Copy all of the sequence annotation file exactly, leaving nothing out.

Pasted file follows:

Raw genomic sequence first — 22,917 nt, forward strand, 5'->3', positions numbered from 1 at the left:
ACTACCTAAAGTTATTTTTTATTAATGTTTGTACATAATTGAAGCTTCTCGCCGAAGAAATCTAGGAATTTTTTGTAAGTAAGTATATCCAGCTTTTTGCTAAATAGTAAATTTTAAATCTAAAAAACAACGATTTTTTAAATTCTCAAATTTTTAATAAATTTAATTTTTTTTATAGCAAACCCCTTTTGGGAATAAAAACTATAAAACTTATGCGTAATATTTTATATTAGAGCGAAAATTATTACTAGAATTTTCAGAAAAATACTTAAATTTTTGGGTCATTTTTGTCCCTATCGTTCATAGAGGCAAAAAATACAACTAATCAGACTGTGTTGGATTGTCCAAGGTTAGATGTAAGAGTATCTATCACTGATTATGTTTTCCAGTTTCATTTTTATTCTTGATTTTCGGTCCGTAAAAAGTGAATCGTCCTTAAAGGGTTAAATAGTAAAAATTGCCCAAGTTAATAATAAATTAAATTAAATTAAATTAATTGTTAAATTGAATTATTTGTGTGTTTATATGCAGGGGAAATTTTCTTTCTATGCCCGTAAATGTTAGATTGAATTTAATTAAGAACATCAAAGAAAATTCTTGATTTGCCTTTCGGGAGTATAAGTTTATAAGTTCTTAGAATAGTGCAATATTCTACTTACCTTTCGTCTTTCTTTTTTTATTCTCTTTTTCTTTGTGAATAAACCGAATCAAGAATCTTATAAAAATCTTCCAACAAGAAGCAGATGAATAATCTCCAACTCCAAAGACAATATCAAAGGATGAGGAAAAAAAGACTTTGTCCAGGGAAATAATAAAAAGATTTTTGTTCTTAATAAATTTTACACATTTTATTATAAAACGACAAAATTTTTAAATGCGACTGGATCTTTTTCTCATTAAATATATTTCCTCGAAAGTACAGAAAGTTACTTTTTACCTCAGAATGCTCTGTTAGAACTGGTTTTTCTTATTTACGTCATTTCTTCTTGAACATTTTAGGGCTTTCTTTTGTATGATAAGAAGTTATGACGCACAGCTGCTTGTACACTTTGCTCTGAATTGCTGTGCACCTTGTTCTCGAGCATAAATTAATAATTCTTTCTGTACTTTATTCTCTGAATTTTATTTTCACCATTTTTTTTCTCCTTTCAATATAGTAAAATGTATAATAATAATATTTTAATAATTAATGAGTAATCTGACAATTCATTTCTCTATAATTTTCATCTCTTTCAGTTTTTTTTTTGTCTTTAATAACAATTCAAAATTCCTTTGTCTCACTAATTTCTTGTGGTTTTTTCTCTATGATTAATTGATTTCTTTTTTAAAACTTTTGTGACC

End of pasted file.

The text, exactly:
Raw genomic sequence first — 22,917 nt, forward strand, 5'->3', positions numbered from 1 at the left:
ACTACCTAAAGTTATTTTTTATTAATGTTTGTACATAATTGAAGCTTCTCGCCGAAGAAATCTAGGAATTTTTTGTAAGTAAGTATATCCAGCTTTTTGCTAAATAGTAAATTTTAAATCTAAAAAACAACGATTTTTTAAATTCTCAAATTTTTAATAAATTTAATTTTTTTTATAGCAAACCCCTTTTGGGAATAAAAACTATAAAACTTATGCGTAATATTTTATATTAGAGCGAAAATTATTACTAGAATTTTCAGAAAAATACTTAAATTTTTGGGTCATTTTTGTCCCTATCGTTCATAGAGGCAAAAAATACAACTAATCAGACTGTGTTGGATTGTCCAAGGTTAGATGTAAGAGTATCTATCACTGATTATGTTTTCCAGTTTCATTTTTATTCTTGATTTTCGGTCCGTAAAAAGTGAATCGTCCTTAAAGGGTTAAATAGTAAAAATTGCCCAAGTTAATAATAAATTAAATTAAATTAAATTAATTGTTAAATTGAATTATTTGTGTGTTTATATGCAGGGGAAATTTTCTTTCTATGCCCGTAAATGTTAGATTGAATTTAATTAAGAACATCAAAGAAAATTCTTGATTTGCCTTTCGGGAGTATAAGTTTATAAGTTCTTAGAATAGTGCAATATTCTACTTACCTTTCGTCTTTCTTTTTTTATTCTCTTTTTCTTTGTGAATAAACCGAATCAAGAATCTTATAAAAATCTTCCAACAAGAAGCAGATGAATAATCTCCAACTCCAAAGACAATATCAAAGGATGAGGAAAAAAAGACTTTGTCCAGGGAAATAATAAAAAGATTTTTGTTCTTAATAAATTTTACACATTTTATTATAAAACGACAAAATTTTTAAATGCGACTGGATCTTTTTCTCATTAAATATATTTCCTCGAAAGTACAGAAAGTTACTTTTTACCTCAGAATGCTCTGTTAGAACTGGTTTTTCTTATTTACGTCATTTCTTCTTGAACATTTTAGGGCTTTCTTTTGTATGATAAGAAGTTATGACGCACAGCTGCTTGTACACTTTGCTCTGAATTGCTGTGCACCTTGTTCTCGAGCATAAATTAATAATTCTTTCTGTACTTTATTCTCTGAATTTTATTTTCACCATTTTTTTTCTCCTTTCAATATAGTAAAATGTATAATAATAATATTTTAATAATTAATGAGTAATCTGACAATTCATTTCTCTATAATTTTCATCTCTTTCAGTTTTTTTTTTGTCTTTAATAACAATTCAAAATTCCTTTGTCTCACTAATTTCTTGTGGTTTTTTCTCTATGATTAATTGATTTCTTTTTTAAAACTTTTGTGACC